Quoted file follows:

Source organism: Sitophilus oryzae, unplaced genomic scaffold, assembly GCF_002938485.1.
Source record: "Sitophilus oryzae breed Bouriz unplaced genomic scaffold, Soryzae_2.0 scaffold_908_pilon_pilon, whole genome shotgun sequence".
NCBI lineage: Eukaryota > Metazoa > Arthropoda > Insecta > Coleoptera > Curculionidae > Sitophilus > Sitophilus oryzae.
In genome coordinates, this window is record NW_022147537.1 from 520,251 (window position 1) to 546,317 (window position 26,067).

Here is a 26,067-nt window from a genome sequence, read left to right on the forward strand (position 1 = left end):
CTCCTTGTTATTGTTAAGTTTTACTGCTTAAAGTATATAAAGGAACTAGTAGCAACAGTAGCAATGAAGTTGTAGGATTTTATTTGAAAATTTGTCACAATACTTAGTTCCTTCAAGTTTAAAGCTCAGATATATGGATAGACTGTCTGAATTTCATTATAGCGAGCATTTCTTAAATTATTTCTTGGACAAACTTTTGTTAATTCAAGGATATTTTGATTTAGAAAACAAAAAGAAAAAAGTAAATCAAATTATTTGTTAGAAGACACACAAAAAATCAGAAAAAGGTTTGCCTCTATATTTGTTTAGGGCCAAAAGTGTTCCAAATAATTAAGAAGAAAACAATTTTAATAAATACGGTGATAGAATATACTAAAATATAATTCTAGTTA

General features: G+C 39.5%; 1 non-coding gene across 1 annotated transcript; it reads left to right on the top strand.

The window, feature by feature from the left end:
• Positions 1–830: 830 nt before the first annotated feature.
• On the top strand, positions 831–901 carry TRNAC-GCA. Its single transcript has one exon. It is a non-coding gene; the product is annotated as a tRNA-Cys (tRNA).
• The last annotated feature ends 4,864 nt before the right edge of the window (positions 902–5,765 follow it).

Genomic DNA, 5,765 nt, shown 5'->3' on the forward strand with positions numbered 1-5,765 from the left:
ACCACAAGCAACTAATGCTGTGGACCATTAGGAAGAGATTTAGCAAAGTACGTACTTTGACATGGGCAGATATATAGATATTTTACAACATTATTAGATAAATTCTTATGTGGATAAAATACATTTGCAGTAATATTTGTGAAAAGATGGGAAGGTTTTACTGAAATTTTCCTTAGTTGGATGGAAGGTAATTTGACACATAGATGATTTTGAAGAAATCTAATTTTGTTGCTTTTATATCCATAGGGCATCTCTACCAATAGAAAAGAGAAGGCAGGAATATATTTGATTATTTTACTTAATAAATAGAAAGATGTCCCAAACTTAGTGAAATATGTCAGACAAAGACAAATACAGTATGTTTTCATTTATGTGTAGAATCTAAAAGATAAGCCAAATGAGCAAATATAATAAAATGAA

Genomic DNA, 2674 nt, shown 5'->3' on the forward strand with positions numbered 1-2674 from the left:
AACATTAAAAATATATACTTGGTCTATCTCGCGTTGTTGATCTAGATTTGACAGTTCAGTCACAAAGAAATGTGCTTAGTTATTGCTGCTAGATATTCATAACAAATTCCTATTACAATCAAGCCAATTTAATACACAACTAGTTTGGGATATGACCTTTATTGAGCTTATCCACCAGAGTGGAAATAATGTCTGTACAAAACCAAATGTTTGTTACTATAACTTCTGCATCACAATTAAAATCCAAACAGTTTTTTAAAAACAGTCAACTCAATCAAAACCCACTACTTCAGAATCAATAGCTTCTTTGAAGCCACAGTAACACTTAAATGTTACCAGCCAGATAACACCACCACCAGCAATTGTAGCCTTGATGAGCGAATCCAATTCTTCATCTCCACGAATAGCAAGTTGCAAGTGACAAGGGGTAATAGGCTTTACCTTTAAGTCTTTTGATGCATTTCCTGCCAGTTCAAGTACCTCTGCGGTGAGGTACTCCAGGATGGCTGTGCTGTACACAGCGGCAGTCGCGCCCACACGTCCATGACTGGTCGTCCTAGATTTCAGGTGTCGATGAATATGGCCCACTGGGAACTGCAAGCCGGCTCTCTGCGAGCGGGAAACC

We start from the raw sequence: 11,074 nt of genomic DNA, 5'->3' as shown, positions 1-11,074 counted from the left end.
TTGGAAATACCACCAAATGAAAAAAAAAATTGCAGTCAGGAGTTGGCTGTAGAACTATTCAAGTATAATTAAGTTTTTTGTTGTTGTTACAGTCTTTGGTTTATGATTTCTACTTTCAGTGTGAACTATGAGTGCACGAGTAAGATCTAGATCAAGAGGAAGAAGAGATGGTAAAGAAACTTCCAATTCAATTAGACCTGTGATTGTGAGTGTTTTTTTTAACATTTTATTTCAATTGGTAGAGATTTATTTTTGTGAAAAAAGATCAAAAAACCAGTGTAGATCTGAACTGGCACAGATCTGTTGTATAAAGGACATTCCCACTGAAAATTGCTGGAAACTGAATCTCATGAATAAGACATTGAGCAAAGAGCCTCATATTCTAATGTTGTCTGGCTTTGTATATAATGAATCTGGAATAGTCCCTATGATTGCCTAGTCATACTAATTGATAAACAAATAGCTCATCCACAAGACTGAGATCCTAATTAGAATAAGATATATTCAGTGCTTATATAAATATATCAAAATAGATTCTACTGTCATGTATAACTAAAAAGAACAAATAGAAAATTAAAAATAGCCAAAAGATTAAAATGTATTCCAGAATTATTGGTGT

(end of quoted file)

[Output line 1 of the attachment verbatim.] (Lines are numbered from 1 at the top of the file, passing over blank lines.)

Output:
Source organism: Sitophilus oryzae, unplaced genomic scaffold, assembly GCF_002938485.1.